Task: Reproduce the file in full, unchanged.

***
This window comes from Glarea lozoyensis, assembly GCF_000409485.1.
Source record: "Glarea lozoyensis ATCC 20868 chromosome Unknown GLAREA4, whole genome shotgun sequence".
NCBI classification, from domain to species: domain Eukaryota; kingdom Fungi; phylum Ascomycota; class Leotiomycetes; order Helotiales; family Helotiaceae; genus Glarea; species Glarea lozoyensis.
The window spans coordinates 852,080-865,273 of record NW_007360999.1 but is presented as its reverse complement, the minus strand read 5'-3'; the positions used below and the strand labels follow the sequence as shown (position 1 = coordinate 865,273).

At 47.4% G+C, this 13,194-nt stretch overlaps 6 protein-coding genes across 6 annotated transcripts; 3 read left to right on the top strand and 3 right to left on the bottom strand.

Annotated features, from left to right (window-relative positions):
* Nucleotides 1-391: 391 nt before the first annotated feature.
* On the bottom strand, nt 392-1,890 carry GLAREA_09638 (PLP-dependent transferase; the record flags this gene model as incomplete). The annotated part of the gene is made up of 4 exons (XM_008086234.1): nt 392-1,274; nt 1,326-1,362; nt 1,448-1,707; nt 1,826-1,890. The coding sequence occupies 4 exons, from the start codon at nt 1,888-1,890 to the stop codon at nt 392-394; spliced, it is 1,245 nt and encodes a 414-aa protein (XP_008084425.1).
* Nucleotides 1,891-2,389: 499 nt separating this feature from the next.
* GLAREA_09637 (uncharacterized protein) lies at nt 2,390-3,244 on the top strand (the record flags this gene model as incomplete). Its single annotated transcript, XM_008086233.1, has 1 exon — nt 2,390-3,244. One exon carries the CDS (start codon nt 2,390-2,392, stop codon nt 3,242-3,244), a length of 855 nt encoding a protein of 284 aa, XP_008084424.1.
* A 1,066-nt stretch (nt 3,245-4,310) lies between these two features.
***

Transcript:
This window comes from Glarea lozoyensis, assembly GCF_000409485.1.
Source record: "Glarea lozoyensis ATCC 20868 chromosome Unknown GLAREA4, whole genome shotgun sequence".
NCBI classification, from domain to species: domain Eukaryota; kingdom Fungi; phylum Ascomycota; class Leotiomycetes; order Helotiales; family Helotiaceae; genus Glarea; species Glarea lozoyensis.
The window spans coordinates 852,080-865,273 of record NW_007360999.1 but is presented as its reverse complement, the minus strand read 5'-3'; the positions used below and the strand labels follow the sequence as shown (position 1 = coordinate 865,273).

At 47.4% G+C, this 13,194-nt stretch overlaps 6 protein-coding genes across 6 annotated transcripts; 3 read left to right on the top strand and 3 right to left on the bottom strand.

Annotated features, from left to right (window-relative positions):
* Nucleotides 1-391: 391 nt before the first annotated feature.
* On the bottom strand, nt 392-1,890 carry GLAREA_09638 (PLP-dependent transferase; the record flags this gene model as incomplete). The annotated part of the gene is made up of 4 exons (XM_008086234.1): nt 392-1,274; nt 1,326-1,362; nt 1,448-1,707; nt 1,826-1,890. The coding sequence occupies 4 exons, from the start codon at nt 1,888-1,890 to the stop codon at nt 392-394; spliced, it is 1,245 nt and encodes a 414-aa protein (XP_008084425.1).
* Nucleotides 1,891-2,389: 499 nt separating this feature from the next.
* GLAREA_09637 (uncharacterized protein) lies at nt 2,390-3,244 on the top strand (the record flags this gene model as incomplete). Its single annotated transcript, XM_008086233.1, has 1 exon — nt 2,390-3,244. One exon carries the CDS (start codon nt 2,390-2,392, stop codon nt 3,242-3,244), a length of 855 nt encoding a protein of 284 aa, XP_008084424.1.
* A 1,066-nt stretch (nt 3,245-4,310) lies between these two features.